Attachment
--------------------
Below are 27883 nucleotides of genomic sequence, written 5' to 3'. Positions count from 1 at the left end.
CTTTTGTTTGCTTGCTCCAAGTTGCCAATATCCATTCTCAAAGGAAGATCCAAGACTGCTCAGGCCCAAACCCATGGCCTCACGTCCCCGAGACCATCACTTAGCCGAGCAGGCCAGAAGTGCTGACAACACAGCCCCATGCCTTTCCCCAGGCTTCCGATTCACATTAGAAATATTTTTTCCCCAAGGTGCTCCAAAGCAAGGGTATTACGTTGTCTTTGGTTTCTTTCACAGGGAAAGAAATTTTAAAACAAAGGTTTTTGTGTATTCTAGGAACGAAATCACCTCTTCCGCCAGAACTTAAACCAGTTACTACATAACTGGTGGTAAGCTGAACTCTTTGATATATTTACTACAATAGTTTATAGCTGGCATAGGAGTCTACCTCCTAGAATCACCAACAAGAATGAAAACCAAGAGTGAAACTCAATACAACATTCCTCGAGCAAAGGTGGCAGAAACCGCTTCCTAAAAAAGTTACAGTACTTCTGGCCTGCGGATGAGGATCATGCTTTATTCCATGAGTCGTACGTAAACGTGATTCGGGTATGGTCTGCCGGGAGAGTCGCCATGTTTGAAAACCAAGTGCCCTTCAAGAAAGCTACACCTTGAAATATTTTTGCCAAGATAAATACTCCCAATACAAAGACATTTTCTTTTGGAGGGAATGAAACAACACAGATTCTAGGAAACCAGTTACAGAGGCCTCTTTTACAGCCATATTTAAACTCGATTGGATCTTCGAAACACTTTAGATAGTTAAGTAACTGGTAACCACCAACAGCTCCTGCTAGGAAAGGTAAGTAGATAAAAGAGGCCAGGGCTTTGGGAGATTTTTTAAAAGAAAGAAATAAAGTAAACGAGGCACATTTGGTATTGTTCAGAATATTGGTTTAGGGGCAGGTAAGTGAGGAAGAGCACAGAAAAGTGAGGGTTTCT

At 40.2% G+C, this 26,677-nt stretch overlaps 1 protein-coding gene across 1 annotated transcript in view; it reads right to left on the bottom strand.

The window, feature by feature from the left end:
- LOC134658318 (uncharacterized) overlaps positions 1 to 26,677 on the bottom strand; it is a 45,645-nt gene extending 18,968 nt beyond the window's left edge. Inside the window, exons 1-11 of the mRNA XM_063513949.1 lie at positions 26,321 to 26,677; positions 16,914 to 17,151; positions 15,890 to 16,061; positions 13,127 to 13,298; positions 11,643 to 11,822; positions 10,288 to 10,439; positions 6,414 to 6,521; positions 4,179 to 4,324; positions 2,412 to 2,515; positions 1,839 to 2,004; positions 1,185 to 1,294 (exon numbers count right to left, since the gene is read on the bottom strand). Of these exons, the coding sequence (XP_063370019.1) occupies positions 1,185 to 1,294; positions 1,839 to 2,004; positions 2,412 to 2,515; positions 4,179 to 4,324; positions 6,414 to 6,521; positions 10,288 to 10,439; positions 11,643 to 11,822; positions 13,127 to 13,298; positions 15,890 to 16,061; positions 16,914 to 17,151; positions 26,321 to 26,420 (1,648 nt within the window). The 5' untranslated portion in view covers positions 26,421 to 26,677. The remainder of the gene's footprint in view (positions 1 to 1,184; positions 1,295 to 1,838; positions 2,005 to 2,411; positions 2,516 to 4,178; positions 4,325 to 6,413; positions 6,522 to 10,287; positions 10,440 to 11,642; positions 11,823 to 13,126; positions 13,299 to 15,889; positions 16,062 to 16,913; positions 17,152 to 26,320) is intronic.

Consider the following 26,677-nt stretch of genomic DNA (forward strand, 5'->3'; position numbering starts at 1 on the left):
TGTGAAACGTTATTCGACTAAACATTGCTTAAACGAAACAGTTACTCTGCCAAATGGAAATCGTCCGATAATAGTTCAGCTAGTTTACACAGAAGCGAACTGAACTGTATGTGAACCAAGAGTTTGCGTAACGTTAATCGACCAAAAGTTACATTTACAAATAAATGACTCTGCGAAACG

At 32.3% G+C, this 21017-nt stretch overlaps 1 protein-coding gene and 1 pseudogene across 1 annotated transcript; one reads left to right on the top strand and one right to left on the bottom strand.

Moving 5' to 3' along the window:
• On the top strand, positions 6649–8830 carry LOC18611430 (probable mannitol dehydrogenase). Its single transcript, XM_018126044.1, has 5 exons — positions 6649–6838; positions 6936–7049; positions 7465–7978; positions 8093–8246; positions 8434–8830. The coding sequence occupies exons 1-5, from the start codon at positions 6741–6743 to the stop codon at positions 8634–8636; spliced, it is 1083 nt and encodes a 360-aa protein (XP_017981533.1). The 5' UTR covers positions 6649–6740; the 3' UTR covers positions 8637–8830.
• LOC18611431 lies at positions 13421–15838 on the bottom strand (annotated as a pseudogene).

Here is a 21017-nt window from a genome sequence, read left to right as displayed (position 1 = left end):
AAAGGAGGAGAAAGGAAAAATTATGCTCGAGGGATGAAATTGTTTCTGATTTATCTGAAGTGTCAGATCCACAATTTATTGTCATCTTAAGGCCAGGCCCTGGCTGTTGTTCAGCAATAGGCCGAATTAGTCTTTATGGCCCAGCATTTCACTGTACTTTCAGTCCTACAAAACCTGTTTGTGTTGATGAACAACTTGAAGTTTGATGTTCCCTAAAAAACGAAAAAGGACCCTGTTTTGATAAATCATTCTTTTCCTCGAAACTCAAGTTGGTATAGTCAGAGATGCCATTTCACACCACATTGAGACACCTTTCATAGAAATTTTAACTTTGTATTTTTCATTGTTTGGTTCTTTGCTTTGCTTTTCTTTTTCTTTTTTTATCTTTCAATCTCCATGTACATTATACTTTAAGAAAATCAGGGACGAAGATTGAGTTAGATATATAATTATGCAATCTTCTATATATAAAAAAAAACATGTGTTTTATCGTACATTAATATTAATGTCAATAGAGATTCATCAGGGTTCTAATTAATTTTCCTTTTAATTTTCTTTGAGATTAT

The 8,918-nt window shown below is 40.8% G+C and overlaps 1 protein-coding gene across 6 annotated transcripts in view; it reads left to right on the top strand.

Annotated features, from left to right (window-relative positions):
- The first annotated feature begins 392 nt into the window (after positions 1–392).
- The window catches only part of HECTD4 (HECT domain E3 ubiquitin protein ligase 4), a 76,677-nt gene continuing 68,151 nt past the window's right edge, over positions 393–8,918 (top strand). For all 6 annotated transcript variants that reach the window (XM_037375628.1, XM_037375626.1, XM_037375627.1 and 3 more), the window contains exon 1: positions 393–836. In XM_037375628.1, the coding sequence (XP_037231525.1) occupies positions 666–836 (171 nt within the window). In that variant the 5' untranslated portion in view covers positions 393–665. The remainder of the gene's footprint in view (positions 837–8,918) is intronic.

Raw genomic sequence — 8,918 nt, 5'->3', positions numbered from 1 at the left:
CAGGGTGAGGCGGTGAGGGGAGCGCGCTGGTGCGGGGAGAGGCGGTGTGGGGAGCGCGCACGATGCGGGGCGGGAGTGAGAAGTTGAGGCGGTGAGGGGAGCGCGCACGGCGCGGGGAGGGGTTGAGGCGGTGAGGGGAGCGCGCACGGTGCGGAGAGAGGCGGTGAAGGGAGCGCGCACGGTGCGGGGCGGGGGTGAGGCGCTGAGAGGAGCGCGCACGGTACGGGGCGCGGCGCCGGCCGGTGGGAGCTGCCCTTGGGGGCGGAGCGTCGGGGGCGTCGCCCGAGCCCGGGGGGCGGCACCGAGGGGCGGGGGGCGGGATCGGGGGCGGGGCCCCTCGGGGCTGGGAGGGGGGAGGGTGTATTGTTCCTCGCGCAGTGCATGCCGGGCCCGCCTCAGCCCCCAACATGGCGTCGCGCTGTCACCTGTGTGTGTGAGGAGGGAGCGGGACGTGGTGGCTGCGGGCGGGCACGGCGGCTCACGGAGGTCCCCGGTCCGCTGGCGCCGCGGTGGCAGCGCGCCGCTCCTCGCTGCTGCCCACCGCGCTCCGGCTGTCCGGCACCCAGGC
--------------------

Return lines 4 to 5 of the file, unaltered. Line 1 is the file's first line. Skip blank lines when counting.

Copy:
The window, feature by feature from the left end:
- LOC134658318 (uncharacterized) overlaps positions 1 to 26,677 on the bottom strand; it is a 45,645-nt gene extending 18,968 nt beyond the window's left edge. Inside the window, exons 1-11 of the mRNA XM_063513949.1 lie at positions 26,321 to 26,677; positions 16,914 to 17,151; positions 15,890 to 16,061; positions 13,127 to 13,298; positions 11,643 to 11,822; positions 10,288 to 10,439; positions 6,414 to 6,521; positions 4,179 to 4,324; positions 2,412 to 2,515; positions 1,839 to 2,004; positions 1,185 to 1,294 (exon numbers count right to left, since the gene is read on the bottom strand). Of these exons, the coding sequence (XP_063370019.1) occupies positions 1,185 to 1,294; positions 1,839 to 2,004; positions 2,412 to 2,515; positions 4,179 to 4,324; positions 6,414 to 6,521; positions 10,288 to 10,439; positions 11,643 to 11,822; positions 13,127 to 13,298; positions 15,890 to 16,061; positions 16,914 to 17,151; positions 26,321 to 26,420 (1,648 nt within the window). The 5' untranslated portion in view covers positions 26,421 to 26,677. The remainder of the gene's footprint in view (positions 1 to 1,184; positions 1,295 to 1,838; positions 2,005 to 2,411; positions 2,516 to 4,178; positions 4,325 to 6,413; positions 6,522 to 10,287; positions 10,440 to 11,642; positions 11,823 to 13,126; positions 13,299 to 15,889; positions 16,062 to 16,913; positions 17,152 to 26,320) is intronic.